Tuesday, October 23, 2007

The Dialectic of Individual and Community

Last week, we discussed the emergence of the creative individual, and the accompanying elevation from mediocrity engendered by an individual's spiritual activity. Rabbi Carmy, in the same essay, presents the other side of the coin.

In the Guide, Rambam states that those who interpret every trouble and annoyance in life as expressions of hashgacha pratit are guilty of the tragic flaw, hubris. The assumption is all too common that we are in tune with God to a greater extent than our peers, and there is more meaning in everyday troubles for us than others. Rambam calls a person who feels this way foolish, and writes against expecting too much hashgacha pratit. There is great divine wisdom in the shepherding of the flock, and there is great human self-knowledge in the concession that perhaps, in the words of Rabbi Carmy, "vanity, spiritual self-indulgence, and sullen self-justification" lead us to expect too much individual attention.

Rav Kook echoes this when he states that the cringing in the face of personal suffering and troubles prevents the natural love and reverence towards the divine. Individuals and the collective nation can thus become spiritually and physically sick. A pre-occupation with hashgacha pratit can paralyze our abilities to perform our tasks in this life, causing us to constantly evaluate and re-evaluate ourselves vis-à-vis God and what he has allowed to befall us. This is what Rabbi Carmy refers to as "hothouse hashgacha theology".

It is also clear that, however great a human being's personal achievements, they are only possible in the cultural and social milieu into which he is born and raised. Science, theology, logic, music, art and language are all fields which clearly demonstrate that great progress is made on the shoulders of those who came before. And so, as much as a man may like to view himself, and have God view him, as an individual, he cannot and should not completely shake off the shackles of his species.

I would posit therefore that there is great benefit in being viewed, both by God and by ourselves, as members of a Nation, and not simply as individuals worthy of individual attention. Our achievements are only attainable because of our origins, and our nation is the repository of a wealth of cultural and intellectual treasures that fuel our creativity.

Even more than this, the hashgacha klalit that the nation provides us is not simply a lower level of providence, one that should be replaced with hashgacha pratit at all costs. The national providence in play in hashgacha klalit is a powerful mechanism of protection for the individual. As Rav Kook points out in his essay, "Process of Ideas in Israel," the national identity provides immortality to our actions in this world. We are supposed to see ourselves as gaining fulfillment through our national identity. Further, the national destiny of Israel collects even sinners, and allows them to be gathered up in the salvation of the nation. (See Vayikra Rabba 3, where the midrash compares the different parts of the nation to the elements of the mitzvah of lulav. The midrash ends, יבאו אלו ויכפרו על אלו, teaching that even sinners are forgiven and provided for in the redemption.) Indeed, there is unique value and protection that national providence is capable of, that individual providence simply cannot reach.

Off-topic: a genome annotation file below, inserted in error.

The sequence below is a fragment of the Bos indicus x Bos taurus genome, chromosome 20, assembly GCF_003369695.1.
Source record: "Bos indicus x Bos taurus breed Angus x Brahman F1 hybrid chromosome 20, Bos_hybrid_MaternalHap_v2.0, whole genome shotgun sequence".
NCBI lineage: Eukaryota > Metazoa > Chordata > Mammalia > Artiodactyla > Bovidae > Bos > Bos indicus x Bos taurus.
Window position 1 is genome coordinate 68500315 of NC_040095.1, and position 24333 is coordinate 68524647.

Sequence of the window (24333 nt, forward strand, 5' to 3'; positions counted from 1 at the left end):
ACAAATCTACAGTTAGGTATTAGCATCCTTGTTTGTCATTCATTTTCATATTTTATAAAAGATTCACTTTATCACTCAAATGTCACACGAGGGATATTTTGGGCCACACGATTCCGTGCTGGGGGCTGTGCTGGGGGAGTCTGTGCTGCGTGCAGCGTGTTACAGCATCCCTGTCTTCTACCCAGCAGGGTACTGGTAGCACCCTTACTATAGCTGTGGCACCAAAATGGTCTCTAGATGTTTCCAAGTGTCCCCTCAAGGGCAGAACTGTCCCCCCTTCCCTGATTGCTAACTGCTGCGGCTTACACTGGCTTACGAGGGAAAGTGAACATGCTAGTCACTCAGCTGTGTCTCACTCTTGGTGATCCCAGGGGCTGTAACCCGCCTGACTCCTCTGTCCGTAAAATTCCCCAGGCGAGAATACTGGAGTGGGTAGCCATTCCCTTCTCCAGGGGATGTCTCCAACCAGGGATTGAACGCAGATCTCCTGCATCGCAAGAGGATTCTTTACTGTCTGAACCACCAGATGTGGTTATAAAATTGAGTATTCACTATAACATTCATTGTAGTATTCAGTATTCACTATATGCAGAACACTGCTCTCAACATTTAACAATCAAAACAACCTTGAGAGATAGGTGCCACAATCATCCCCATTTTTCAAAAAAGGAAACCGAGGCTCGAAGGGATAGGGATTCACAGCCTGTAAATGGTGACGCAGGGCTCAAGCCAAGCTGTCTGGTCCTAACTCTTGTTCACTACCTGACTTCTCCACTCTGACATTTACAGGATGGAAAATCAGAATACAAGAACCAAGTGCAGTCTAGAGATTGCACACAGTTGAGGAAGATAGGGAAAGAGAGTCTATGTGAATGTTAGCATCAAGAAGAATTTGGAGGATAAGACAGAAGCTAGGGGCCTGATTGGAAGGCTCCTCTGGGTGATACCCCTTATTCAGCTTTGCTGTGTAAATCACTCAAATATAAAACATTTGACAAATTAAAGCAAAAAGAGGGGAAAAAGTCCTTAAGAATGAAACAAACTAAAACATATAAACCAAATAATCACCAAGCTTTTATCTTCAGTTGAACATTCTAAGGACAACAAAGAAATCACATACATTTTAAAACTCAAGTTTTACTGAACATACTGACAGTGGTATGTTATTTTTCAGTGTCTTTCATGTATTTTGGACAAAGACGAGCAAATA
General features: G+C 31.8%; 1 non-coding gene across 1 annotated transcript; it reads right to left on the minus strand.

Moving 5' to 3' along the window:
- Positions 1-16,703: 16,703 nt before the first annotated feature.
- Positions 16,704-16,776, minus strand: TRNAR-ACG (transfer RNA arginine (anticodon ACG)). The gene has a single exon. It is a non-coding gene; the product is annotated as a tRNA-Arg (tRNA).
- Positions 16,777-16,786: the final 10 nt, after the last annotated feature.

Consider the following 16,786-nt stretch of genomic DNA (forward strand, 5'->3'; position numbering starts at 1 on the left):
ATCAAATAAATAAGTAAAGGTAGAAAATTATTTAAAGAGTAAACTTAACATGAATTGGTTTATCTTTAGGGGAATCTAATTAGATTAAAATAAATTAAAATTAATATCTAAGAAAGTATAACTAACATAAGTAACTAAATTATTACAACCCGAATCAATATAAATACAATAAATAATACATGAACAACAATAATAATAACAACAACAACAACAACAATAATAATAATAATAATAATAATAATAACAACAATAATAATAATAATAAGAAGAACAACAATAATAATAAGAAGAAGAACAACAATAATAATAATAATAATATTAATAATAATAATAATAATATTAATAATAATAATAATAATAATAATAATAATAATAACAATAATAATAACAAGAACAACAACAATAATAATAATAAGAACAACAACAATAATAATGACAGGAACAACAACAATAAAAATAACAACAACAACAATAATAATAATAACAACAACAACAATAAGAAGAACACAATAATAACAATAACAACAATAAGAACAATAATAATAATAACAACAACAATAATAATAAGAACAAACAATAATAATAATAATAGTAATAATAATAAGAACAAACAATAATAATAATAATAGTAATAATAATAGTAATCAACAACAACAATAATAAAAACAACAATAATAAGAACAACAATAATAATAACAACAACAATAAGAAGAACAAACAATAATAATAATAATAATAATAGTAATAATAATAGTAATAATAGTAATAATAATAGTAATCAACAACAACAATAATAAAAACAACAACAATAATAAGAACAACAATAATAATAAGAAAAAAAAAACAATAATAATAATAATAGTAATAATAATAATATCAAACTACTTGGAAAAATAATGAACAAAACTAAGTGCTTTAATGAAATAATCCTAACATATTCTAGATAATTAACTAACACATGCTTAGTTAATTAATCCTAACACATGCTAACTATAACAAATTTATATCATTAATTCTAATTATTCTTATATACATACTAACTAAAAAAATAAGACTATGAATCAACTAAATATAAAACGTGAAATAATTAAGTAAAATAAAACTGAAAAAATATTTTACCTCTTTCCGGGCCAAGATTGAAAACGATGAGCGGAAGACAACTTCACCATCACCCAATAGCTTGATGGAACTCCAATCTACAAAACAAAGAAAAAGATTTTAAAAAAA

This point is elaborated upon by the כלי יקר (Sh'mot 30:11-12) in Ki Tisa. He asks a number of questions regarding the nature of protection that donating money provides from the dangers of being singled out by counting. Perhaps, he says, each individual will be remembered and inspected and found wanting. However, as the shunamite woman said of herself, "sitting amongst my nation" can defend against just such analysis.

The national aspect of a Jew provides him with providence vital to survival. And so it is that an individual constantly experiences this paradox, the dialectic between his individual identity, and that of his nation. To abdicate either is to sign one's own spiritual, intellectual and emotional death warrant. Forever vacillating between these two extremes, we nurture ourselves from both springs, never fully our own personality, and never simply part of a group.

Thus judged, we become deserving of the protective qualities of both hashgachot, protected from anonymity on the one side, and from the lonely starkness of isolated individuality on the other.




Someone asked:

Can your free will affect the divine plan? If one makes a decision to kill someone and it is not his pre-destined time to leave this world.

My response is:

Although your question claims to be different form the question of free will vs Divine omniscience, I am not sure it is. However, it is surely related to the question of Hashgacha: Is God's plan for an individual complete and micro-managed, or not, and managed in general terms?